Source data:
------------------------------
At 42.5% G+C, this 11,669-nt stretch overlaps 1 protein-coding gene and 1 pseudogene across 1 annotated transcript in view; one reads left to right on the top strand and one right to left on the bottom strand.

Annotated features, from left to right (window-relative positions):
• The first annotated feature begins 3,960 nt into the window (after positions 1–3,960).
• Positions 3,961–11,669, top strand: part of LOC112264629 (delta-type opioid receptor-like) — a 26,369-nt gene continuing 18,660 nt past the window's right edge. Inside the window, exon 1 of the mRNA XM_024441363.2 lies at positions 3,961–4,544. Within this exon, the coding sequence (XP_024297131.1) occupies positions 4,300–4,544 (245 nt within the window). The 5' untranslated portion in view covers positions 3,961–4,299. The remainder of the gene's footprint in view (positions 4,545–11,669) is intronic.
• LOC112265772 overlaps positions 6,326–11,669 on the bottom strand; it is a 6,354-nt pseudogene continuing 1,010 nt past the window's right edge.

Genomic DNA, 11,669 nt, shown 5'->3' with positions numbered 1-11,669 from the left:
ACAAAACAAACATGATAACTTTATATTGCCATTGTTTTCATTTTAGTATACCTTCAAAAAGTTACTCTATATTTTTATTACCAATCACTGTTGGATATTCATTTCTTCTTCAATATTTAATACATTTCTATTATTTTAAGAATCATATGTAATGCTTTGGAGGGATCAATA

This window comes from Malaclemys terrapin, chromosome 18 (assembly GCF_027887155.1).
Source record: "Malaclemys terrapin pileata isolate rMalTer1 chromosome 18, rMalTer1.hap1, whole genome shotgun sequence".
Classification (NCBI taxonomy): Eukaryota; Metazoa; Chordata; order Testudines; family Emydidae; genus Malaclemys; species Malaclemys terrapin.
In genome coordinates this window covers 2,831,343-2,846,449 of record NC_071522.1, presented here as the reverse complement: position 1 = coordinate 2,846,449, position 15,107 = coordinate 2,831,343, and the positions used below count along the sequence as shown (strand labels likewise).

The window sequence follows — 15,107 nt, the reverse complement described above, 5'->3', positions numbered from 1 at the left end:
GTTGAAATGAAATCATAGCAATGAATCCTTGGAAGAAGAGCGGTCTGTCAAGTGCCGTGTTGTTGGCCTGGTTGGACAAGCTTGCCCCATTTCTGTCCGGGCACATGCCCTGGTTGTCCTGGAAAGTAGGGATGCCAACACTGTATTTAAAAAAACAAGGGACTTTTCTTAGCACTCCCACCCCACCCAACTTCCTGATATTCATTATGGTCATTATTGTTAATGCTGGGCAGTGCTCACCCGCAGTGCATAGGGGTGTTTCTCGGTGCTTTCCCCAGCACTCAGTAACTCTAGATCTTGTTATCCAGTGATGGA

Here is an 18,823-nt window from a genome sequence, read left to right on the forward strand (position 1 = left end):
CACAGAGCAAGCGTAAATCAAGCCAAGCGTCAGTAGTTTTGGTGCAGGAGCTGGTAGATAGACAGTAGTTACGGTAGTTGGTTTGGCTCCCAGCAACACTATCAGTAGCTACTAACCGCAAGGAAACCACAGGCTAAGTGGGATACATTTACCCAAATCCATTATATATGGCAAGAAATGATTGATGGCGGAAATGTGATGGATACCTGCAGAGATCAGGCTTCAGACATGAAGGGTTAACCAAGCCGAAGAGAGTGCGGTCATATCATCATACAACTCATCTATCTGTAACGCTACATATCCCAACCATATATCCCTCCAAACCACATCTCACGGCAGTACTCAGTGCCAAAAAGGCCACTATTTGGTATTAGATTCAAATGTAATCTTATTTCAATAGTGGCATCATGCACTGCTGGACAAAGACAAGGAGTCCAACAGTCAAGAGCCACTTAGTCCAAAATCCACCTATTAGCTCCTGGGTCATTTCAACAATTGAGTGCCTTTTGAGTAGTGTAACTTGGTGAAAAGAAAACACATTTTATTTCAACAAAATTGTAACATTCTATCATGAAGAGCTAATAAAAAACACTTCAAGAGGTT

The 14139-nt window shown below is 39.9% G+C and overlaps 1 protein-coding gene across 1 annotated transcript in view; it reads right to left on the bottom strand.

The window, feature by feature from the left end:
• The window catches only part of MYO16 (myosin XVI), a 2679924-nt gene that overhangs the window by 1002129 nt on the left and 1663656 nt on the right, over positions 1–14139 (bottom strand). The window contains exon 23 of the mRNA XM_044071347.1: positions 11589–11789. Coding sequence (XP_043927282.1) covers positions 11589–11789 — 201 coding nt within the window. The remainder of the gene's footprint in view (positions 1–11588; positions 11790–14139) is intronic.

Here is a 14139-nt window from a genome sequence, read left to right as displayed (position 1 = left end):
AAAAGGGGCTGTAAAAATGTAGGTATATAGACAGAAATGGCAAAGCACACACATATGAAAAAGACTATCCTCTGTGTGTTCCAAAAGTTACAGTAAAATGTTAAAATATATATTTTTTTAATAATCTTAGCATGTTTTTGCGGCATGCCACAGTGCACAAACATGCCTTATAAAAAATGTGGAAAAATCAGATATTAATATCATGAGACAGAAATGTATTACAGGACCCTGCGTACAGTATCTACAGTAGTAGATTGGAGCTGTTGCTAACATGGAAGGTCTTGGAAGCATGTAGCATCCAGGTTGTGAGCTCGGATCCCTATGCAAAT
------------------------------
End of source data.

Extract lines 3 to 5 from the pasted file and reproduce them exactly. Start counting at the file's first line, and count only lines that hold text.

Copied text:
• The first annotated feature begins 3,960 nt into the window (after positions 1–3,960).
• Positions 3,961–11,669, top strand: part of LOC112264629 (delta-type opioid receptor-like) — a 26,369-nt gene continuing 18,660 nt past the window's right edge. Inside the window, exon 1 of the mRNA XM_024441363.2 lies at positions 3,961–4,544. Within this exon, the coding sequence (XP_024297131.1) occupies positions 4,300–4,544 (245 nt within the window). The 5' untranslated portion in view covers positions 3,961–4,299. The remainder of the gene's footprint in view (positions 4,545–11,669) is intronic.
• LOC112265772 overlaps positions 6,326–11,669 on the bottom strand; it is a 6,354-nt pseudogene continuing 1,010 nt past the window's right edge.